By John Bradley, NDWF Executive Director
My dad recently told me a story about his little brother who, on his first gun season in Southern Minnesota, was dropped off in a tree grove before sunrise, given a couple slugs for his shotgun, and was strictly told to sit here and wait until someone came to get him. When the rutting buck came running through, he raised his gun and “click.” Unsurprisingly, my then 12-year-old uncle was ill-prepared, not having put a slug in the chamber. There was a good outcome, however, this event influenced both my uncle and my dad in how they mentored their own children into hunting. I shot my first deer not too far from where my uncle was dropped off, but with my dad in the stand with me. In fact, my first couple of seasons were spent with my dad guiding me into the sport and ensuring that I was set up for success.
With the deer gun season just a couple of weeks away, here is a brief guide to mentoring beginner hunters to positive outcomes that will help them fall in love with the sporting tradition.
Hit the Range
Before any actual hunting, newcomers must gain the skills needed to be effective in the field. Depending on the student’s level of training, they may need full-on gun-safety and basic handling lessons. Rifle shooters may need instruction in shooting technique, especially when firing from field positions.
In addition to safety and handling basics, wingshooters may need coaching on mounting, footwork and swing-through. Clay birds are ideal for training, and sporting clays can be especially valuable because of the variety of targets that simulate different kinds of hunting. If you have a safe place to shoot, a handheld thrower can zing clays for useful practice. The first step is to shoot with your beginner or refer them to qualified instruction. Only when they can demonstrate competence and proper gun safety on the range are they ready for the real thing.
Lead by Example
The tried-and-true method for training new hunters is for them to accompany parents or grandparents, strictly as an observer at first, leveling up to full participant when the time is deemed right. This is the norm among family groups and where possible there is still no better way. But with more and more hunting recruits coming as adults, it suits us to accommodate their natural inclinations to get right in on the action.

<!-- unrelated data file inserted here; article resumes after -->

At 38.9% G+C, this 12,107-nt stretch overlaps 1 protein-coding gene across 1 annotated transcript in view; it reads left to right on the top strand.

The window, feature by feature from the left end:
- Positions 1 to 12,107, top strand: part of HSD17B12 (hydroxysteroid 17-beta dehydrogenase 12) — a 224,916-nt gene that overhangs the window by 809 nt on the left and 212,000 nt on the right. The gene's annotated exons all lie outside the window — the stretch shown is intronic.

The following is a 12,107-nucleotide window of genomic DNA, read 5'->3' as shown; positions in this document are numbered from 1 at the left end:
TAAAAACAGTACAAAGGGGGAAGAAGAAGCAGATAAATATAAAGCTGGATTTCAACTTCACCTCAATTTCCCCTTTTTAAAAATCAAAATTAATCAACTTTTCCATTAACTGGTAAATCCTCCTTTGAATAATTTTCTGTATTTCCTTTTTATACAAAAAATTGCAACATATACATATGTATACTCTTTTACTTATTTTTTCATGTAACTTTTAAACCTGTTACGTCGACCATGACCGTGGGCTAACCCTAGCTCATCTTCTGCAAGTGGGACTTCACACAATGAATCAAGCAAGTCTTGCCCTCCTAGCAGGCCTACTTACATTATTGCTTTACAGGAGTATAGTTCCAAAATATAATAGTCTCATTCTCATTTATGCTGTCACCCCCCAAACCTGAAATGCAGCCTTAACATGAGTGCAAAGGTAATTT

A solution to getting them into the action right away is a preseason visit to your hunting spot. When that can be arranged, walk through the woods or fields, look for sign, try to spot wildlife—the animals you will be hunting and others. Climb into the stand or blind you will be using. Scouting it out is a great way to orient budding partners before the action and pressure of the real thing factor in. A dress rehearsal helps them to break-in new boots and get used to their hunting clothes while learning to walk quietly and use their eyes and ears like a predator.
It’s also a time to practice and learn using some of the tools of the trade – binoculars, rangefinders, game calls, etc. These tools can be intimidating for first-time users and so instruction is in order. Be patient and encourage the new hunter to practice on their own. The point here is that any ground you guys can cover in a warm-up session will contribute to making the hunt safer and more productive.
Keep it Simple
Avoid starting with hunts that are overly challenging—those requiring lots of time, money, physical exertion, and expensive equipment—as well as situations likely to require split-second decisions and follow-through. Pursuing game that is abundant and easily located is the ideal scenario. Though hunting wild animals is never a given, some outings tend to be more predictable than others, thus giving newbies a better chance to process what is happening and to prepare to make a good shot. Game that comes to the hunters—deer from stands, spring turkeys, and waterfowl over decoys—gives beginners prime opportunities to be safe and successful.
A pre-hunt gear review is another important step. Make sure ammo that matches the appropriate firearm – which should have been used in range sessions – will be in use. If you can, loan them things like clothing, optics, a stool, perhaps even an easy-to-use tool like a deer grunt tube or push-pin turkey call. Footwear is important and not something easily shared, so well beforehand, help your trainee understand what is needed. Cold, wet feet can ruin a hunt and douse the will to stick with it.
Respect the Game
While it’s entirely possible to gain the skills needed to kill lots of game, if a hunter does not also develop respect for the sport, for fellow hunters, landowners, and for the animals, they’re missing out on one of the best parts of hunting. We owe to beginners an explanation of why we do the things we do: why we practice fair chase, shoot only when one can make a quick humane kill, and why we honor a killed animal with gratitude and respect. Ethics all hunters should embrace. While it isn’t possible to force one’s values on anyone else, we can and should share what makes this outdoor heritage vital to our lives and so many others.
Lastly, and maybe most importantly, we need to pass along that hunters are dedicated, on-the-ground conservationists and that wildlife management through hunting is the proven best way to ensure the continued existence of the game species we pursue.
Featured Photo: The author (R) and his uncle celebrate a mixed bag hunt coming long after each had experienced their first trips afield and the lessons in between. DEO Photo by John Bradley.
John Bradley is the Executive Director of the North Dakota Wildlife Federation and a Dakota Edge Outdoors contributing writer.